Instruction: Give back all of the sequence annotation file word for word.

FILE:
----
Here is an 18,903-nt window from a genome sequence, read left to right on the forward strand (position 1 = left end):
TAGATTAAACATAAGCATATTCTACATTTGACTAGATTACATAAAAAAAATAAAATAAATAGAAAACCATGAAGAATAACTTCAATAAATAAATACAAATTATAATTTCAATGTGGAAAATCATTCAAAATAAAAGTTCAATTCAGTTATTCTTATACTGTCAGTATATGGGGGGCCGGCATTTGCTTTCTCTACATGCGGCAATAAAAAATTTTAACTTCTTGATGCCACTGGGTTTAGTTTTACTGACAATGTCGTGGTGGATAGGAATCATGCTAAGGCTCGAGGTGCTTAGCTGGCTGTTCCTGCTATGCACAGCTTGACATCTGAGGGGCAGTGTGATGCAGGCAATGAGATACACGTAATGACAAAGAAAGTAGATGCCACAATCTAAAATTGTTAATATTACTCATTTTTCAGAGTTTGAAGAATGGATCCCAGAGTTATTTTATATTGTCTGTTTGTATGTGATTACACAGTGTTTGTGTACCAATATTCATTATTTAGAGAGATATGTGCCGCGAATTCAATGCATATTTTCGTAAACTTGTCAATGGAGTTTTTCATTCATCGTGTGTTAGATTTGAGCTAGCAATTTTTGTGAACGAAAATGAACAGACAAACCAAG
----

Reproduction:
Here is an 18,903-nt window from a genome sequence, read left to right on the forward strand (position 1 = left end):
TAGATTAAACATAAGCATATTCTACATTTGACTAGATTACATAAAAAAAATAAAATAAATAGAAAACCATGAAGAATAACTTCAATAAATAAATACAAATTATAATTTCAATGTGGAAAATCATTCAAAATAAAAGTTCAATTCAGTTATTCTTATACTGTCAGTATATGGGGGGCCGGCATTTGCTTTCTCTACATGCGGCAATAAAAAATTTTAACTTCTTGATGCCACTGGGTTTAGTTTTACTGACAATGTCGTGGTGGATAGGAATCATGCTAAGGCTCGAGGTGCTTAGCTGGCTGTTCCTGCTATGCACAGCTTGACATCTGAGGGGCAGTGTGATGCAGGCAATGAGATACACGTAATGACAAAGAAAGTAGATGCCACAATCTAAAATTGTTAATATTACTCATTTTTCAGAGTTTGAAGAATGGATCCCAGAGTTATTTTATATTGTCTGTTTGTATGTGATTACACAGTGTTTGTGTACCAATATTCATTATTTAGAGAGATATGTGCCGCGAATTCAATGCATATTTTCGTAAACTTGTCAATGGAGTTTTTCATTCATCGTGTGTTAGATTTGAGCTAGCAATTTTTGTGAACGAAAATGAACAGACAAACCAAG